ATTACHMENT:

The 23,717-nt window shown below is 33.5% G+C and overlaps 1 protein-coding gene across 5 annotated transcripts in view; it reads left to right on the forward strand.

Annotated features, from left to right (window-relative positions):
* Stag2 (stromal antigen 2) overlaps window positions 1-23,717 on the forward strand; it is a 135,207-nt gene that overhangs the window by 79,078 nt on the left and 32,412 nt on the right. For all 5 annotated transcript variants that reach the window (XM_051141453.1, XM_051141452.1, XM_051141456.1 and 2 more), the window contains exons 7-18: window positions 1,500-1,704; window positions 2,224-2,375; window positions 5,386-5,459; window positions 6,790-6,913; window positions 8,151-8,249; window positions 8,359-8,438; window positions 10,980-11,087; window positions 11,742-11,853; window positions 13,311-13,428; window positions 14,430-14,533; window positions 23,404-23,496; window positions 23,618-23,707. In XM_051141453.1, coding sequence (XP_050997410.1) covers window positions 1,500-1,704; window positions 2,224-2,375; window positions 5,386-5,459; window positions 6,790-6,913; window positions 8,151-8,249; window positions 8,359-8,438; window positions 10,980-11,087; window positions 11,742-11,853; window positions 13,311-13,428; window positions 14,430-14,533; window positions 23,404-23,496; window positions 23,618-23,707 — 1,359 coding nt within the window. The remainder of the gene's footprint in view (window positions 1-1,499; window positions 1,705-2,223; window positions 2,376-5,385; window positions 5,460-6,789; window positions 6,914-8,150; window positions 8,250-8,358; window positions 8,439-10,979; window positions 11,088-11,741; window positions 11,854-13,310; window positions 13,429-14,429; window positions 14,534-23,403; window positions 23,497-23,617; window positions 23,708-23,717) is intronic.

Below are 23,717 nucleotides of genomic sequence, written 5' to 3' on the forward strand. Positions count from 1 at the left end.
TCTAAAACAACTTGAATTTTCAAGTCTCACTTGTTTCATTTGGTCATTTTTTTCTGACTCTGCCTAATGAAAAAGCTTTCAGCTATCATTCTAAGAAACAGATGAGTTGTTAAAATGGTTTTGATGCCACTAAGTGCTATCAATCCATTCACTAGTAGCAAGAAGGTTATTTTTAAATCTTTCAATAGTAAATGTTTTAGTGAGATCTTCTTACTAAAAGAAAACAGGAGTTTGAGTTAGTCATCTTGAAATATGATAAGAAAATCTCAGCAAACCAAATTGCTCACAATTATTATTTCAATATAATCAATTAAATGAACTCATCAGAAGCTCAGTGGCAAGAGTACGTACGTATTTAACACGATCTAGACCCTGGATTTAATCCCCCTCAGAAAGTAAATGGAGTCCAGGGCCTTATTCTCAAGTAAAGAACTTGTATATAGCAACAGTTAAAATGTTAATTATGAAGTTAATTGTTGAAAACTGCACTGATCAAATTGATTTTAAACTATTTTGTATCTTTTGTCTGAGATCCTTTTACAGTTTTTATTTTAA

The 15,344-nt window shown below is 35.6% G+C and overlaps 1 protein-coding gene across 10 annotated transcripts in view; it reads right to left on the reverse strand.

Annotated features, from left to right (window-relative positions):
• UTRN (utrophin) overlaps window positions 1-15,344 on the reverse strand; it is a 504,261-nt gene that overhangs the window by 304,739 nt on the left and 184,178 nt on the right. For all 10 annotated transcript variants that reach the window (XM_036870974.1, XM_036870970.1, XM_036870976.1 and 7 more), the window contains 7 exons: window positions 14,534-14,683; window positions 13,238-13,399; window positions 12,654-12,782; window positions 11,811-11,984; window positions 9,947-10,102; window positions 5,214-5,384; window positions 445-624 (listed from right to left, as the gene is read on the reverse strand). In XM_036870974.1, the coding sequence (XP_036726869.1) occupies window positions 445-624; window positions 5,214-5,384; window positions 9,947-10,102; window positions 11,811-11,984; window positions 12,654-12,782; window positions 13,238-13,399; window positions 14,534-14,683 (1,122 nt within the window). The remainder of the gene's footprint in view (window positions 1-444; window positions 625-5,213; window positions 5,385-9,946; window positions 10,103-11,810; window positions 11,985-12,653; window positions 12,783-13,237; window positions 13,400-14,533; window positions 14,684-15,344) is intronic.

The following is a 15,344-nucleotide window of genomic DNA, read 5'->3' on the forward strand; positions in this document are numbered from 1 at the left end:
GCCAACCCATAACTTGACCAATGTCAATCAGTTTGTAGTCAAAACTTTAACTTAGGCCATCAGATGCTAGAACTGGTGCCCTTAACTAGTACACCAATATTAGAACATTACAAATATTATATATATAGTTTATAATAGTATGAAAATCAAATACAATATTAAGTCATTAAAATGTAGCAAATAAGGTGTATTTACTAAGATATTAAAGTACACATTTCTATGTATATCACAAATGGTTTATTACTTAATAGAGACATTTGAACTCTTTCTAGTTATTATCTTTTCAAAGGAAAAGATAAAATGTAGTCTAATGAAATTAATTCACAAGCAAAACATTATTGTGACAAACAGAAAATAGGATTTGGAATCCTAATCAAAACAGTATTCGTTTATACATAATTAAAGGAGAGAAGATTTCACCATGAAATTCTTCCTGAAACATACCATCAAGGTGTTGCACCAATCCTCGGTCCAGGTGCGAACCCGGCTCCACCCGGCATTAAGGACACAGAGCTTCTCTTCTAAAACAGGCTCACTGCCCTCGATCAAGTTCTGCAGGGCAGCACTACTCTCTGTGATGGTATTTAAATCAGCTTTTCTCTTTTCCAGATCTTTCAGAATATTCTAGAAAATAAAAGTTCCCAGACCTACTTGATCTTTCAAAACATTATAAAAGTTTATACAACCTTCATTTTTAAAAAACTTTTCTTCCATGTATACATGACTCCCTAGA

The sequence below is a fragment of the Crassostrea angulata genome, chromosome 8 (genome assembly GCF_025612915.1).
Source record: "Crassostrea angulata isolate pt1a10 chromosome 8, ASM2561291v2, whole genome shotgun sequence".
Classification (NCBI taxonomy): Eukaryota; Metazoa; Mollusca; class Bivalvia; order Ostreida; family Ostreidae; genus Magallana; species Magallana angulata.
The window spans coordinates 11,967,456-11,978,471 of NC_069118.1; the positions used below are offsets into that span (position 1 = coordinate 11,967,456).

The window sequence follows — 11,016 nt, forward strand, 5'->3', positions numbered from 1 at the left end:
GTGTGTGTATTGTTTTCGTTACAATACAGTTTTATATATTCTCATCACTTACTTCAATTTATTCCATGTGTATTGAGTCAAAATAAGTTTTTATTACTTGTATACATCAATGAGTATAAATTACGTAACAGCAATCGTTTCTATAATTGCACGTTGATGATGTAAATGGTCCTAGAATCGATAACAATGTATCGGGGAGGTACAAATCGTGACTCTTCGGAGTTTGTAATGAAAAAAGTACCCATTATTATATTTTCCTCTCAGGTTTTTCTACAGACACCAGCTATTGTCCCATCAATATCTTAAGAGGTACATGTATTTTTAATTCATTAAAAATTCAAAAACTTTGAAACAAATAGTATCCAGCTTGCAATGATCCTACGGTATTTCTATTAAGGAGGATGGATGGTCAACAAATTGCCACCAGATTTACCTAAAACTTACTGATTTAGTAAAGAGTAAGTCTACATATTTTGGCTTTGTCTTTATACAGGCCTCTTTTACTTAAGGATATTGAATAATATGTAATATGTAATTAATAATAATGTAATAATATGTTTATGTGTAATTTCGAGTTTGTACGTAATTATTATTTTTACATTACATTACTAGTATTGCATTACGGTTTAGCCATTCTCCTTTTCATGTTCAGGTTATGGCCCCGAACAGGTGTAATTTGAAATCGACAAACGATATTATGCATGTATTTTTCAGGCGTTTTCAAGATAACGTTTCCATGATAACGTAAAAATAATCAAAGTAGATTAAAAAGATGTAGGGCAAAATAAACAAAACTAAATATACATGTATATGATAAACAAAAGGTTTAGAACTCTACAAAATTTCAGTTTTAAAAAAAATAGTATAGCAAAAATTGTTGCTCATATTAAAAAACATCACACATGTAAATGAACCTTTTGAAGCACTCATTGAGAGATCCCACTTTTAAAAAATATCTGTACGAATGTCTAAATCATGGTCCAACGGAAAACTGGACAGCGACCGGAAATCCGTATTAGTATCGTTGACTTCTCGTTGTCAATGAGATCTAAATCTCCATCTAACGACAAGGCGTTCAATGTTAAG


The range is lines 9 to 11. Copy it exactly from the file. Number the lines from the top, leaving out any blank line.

The following is a 15,344-nucleotide window of genomic DNA, read 5'->3' on the forward strand; positions in this document are numbered from 1 at the left end:
GCCAACCCATAACTTGACCAATGTCAATCAGTTTGTAGTCAAAACTTTAACTTAGGCCATCAGATGCTAGAACTGGTGCCCTTAACTAGTACACCAATATTAGAACATTACAAATATTATATATATAGTTTATAATAGTATGAAAATCAAATACAATATTAAGTCATTAAAATGTAGCAAATAAGGTGTATTTACTAAGATATTAAAGTACACATTTCTATGTATATCACAAATGGTTTATTACTTAATAGAGACATTTGAACTCTTTCTAGTTATTATCTTTTCAAAGGAAAAGATAAAATGTAGTCTAATGAAATTAATTCACAAGCAAAACATTATTGTGACAAACAGAAAATAGGATTTGGAATCCTAATCAAAACAGTATTCGTTTATACATAATTAAAGGAGAGAAGATTTCACCATGAAATTCTTCCTGAAACATACCATCAAGGTGTTGCACCAATCCTCGGTCCAGGTGCGAACCCGGCTCCACCCGGCATTAAGGACACAGAGCTTCTCTTCTAAAACAGGCTCACTGCCCTCGATCAAGTTCTGCAGGGCAGCACTACTCTCTGTGATGGTATTTAAATCAGCTTTTCTCTTTTCCAGATCTTTCAGAATATTCTAGAAAATAAAAGTTCCCAGACCTACTTGATCTTTCAAAACATTATAAAAGTTTATACAACCTTCATTTTTAAAAAACTTTTCTTCCATGTATACATGACTCCCTAGA

The sequence below is a fragment of the Crassostrea angulata genome, chromosome 8 (genome assembly GCF_025612915.1).